The Sunday Mail
FORMER Highlanders and Dynamos star defender Lenny Gwata would have turned 43 on December 13, had he not succumbed to a fever on April 12, 2010.
Gwata’s wife, Beater Mangethe, the popular musician who hailed from the high-density suburb of Makokoba, unfortunately breathed her last exactly two months later, on June 12, 2010.
The celebrity couple sired a child, Wesley, who had just turned 15 when misfortune befell the family.
Wesley Gwata is now 24 and has grown into a Premier Soccer League player, who just like his late father, is also a defender.
He also has a soft spot for both Bosso and DeMbare, although he turns out for recently promoted Bulawayo City.
Bulawayo City, who are coached by Try Ncube, are back in the Premiership after pipping Talen Vision for the Southern Region ticket last weekend.
Wesley could soon fulfil his late father’s wish.
“I started playing with Amazulu when I was only nine. My father would always teach me how to kick a ball from a very young age.
“Watching him play inspired me to be like him, to do more than him. So that’s how I made soccer my career,” Wesley told The Sunday Mail Sport last week.
One of the most talented players to come out of Bulawayo, Lenny Gwata, made his debut for Highlanders in 1993 at the age of 17.
He was part of the Bosso squad that won the inaugural Premier Soccer League title that same year as well as the BP League Cup the following season.
After three seasons at Highlanders, Gwata crossed over to the now defunct Amazulu where he featured prominently before moving to Dynamos.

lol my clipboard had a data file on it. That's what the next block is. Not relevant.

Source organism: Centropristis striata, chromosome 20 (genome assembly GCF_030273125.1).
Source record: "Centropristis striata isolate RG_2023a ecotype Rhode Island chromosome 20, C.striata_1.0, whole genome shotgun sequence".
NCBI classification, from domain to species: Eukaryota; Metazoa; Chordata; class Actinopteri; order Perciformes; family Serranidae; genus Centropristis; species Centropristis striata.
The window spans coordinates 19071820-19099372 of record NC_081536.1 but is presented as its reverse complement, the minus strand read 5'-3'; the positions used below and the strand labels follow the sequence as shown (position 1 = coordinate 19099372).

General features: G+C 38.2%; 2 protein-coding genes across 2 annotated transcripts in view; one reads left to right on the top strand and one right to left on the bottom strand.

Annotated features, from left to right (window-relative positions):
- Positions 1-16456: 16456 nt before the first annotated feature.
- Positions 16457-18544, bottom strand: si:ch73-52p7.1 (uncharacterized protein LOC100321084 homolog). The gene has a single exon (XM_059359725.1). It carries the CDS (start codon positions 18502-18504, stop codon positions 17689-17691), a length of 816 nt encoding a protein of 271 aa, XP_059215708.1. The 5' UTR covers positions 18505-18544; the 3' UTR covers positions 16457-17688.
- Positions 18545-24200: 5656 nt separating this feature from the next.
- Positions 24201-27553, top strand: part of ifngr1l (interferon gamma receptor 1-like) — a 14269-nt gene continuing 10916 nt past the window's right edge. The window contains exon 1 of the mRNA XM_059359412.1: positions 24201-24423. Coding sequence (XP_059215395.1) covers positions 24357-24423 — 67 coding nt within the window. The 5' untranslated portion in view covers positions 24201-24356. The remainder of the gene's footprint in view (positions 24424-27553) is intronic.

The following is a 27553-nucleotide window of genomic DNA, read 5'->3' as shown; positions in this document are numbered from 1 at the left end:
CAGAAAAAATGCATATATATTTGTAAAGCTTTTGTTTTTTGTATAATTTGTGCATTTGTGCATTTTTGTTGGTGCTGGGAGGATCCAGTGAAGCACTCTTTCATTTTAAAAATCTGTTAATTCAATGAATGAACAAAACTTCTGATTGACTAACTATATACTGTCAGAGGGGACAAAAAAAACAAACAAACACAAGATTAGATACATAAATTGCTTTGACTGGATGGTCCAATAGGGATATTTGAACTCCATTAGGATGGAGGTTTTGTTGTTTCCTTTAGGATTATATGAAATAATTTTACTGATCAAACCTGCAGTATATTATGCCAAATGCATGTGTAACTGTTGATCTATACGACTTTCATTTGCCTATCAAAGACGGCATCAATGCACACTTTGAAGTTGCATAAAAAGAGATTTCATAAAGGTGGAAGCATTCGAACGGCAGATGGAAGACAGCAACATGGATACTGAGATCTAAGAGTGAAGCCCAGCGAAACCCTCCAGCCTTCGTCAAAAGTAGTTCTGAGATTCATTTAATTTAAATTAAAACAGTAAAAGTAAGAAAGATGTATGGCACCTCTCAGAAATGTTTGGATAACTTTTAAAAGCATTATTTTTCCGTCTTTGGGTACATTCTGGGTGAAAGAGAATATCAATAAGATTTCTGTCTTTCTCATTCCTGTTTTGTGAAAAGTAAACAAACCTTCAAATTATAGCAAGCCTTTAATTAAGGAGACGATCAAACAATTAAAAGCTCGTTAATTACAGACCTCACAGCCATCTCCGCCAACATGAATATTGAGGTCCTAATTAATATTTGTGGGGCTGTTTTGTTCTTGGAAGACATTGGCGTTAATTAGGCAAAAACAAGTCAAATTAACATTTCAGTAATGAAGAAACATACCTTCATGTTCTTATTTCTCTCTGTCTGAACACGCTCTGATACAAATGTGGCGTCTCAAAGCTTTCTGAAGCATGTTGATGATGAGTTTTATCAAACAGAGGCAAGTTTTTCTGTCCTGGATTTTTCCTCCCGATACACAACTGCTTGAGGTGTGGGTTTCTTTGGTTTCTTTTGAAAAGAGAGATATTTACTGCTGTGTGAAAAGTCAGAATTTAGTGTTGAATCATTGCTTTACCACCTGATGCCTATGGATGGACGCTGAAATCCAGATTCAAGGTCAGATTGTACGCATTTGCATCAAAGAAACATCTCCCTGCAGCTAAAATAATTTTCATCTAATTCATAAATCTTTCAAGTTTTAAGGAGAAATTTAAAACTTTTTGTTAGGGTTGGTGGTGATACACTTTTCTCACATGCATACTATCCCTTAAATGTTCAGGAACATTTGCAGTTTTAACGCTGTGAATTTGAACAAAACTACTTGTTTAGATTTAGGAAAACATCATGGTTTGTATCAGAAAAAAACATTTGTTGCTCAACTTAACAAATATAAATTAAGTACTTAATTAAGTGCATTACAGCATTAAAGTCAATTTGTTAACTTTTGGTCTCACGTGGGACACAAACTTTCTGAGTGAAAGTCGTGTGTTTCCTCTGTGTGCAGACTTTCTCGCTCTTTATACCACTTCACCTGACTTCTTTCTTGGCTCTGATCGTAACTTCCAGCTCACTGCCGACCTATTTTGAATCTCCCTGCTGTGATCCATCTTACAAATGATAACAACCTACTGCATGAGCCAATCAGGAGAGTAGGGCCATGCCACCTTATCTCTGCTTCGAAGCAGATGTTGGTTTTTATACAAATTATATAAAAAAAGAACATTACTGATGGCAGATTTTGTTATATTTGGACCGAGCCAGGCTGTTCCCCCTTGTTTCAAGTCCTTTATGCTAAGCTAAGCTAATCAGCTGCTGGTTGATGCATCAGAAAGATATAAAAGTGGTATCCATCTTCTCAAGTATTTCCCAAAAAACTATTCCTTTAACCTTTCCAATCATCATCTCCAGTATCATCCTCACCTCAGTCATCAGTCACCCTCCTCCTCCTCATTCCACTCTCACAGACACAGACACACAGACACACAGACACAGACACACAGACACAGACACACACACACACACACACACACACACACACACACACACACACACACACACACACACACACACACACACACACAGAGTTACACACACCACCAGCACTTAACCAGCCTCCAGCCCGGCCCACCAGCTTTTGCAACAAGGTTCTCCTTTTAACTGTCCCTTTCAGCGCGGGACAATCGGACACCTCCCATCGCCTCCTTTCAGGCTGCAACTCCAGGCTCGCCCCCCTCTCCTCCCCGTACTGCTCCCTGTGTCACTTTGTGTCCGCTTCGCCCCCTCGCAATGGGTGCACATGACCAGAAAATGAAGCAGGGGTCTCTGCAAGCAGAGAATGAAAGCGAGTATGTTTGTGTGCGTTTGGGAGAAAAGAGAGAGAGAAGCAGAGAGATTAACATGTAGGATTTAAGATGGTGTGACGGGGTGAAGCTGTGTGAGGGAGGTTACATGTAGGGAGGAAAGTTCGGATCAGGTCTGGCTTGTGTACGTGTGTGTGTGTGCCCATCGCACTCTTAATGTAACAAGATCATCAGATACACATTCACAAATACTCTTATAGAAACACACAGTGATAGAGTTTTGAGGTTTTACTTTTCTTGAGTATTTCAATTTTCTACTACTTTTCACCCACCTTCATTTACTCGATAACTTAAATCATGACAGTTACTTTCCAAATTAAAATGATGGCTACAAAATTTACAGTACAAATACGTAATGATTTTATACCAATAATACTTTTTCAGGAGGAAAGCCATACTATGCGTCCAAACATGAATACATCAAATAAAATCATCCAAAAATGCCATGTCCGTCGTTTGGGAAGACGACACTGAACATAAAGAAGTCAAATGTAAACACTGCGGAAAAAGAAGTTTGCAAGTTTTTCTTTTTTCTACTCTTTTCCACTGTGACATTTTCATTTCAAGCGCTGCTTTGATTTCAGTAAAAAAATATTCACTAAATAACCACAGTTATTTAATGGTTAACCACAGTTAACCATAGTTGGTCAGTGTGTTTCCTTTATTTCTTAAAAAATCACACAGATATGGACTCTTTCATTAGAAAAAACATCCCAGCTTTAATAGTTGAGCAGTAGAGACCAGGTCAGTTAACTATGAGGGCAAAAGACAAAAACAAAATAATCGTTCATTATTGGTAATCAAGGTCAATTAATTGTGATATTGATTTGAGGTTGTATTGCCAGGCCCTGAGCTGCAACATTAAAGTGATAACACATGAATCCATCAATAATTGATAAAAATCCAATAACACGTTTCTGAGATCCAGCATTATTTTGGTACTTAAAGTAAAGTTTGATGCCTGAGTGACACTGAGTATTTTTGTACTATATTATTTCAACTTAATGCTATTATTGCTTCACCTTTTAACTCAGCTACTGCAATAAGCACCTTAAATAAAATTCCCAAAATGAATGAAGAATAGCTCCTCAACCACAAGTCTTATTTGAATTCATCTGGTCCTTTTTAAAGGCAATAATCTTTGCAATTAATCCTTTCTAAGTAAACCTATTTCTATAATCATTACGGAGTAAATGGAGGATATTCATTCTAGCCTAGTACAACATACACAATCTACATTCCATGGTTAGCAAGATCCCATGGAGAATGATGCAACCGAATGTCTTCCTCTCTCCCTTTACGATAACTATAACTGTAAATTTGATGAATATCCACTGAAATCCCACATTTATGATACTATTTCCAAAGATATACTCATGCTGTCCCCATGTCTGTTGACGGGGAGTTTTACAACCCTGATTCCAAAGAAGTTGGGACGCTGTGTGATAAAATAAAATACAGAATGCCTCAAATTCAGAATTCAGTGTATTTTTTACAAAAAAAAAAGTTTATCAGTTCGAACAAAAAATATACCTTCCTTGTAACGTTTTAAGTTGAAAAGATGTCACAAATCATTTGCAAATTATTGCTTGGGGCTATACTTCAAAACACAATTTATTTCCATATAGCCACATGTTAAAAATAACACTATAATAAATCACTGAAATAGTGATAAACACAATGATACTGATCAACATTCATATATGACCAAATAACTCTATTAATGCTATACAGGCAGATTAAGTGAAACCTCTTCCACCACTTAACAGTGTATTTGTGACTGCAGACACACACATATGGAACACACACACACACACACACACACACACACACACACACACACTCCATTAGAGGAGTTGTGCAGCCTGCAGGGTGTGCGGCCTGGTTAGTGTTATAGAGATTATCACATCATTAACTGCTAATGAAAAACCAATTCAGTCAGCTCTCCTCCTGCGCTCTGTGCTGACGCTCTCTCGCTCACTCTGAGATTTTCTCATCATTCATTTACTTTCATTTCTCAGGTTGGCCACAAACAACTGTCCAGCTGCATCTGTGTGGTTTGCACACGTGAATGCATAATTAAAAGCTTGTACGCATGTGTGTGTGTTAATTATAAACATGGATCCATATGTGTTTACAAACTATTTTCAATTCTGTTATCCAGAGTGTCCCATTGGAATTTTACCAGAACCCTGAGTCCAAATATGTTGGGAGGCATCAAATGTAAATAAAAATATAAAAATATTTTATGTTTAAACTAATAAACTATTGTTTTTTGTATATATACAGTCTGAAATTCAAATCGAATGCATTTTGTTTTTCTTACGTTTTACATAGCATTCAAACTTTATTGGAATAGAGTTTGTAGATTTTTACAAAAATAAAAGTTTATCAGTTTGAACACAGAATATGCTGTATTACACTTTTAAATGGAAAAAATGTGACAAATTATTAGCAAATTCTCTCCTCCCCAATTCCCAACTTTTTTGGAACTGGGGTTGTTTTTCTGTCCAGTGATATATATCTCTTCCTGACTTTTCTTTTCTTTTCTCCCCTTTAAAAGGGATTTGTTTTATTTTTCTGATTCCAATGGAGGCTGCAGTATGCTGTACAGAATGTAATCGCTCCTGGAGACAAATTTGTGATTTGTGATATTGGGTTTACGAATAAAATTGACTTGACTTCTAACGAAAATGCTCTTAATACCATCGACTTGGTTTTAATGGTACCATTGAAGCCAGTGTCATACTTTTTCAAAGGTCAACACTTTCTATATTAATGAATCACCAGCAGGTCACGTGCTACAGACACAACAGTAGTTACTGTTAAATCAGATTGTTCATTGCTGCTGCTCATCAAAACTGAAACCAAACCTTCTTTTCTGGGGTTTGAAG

There has always been an exchange of players between Dynamos and Highlanders, with Gwata being one of the high-profile players who crossed the divide in the late 1990s.
Other notable players who moved from Bosso to DeMbare during that period included Makwinji Soma-Phiri and Lovemore “MaGents” Ncube.
Gwata was part of the famous DeMbare side that reached the CAF Champions League final in 1998.
Wesley was only three at that time, but he still values that achievement because his father always spoke about it.
“My father loved Highlanders and Dynamos, he would talk about his achievements at the two giants. Interestingly, right before I joined Bulawayo City in July this year, I went for trials at DeMbare, but unfortunately I didn’t make it.
“I am cool at Bulawayo City, we have just been promoted. Due to my father’s influence, I wish to feature for either Bosso or DeMbare one day.
“There is no doubt these are the two giants of local football and I am glad to be a son of a man who featured for both,” said Wesley.
He played for Amazulu as a junior before moving to Bantu Rovers and then Highlanders’ Division Two side.
“I also played for a team called Zim Leopards before joining Bulawayo City,” he said.
As Wesley braces for a maiden Premiership dance, 26 years after his father made his own bow, the striker-cum-defender cannot stop thinking about 2010.
“That was a dark year,” he said.
“I was only 15 when both my parents passed away. It was just two months apart and I was devastated.
“I stayed with my uncle Naison Ndlovu in Mzilikazi for about two years before my paternal grandmother took me in.
“I am still staying with my granny Laizah Sithole and I am grateful for her love.
“At least I have fulfilled my father’s wish now that Bulawayo City are in the PSL.”
Maybe, Lenny and Beater are now smiling as they rest at Lady Stanley Cemetery in Bulawayo.
Football fans will always recall Lenny’s acrobatics while music followers will never forget the smash hit “I Come from Makokoba”, which propelled Beater to national prominence.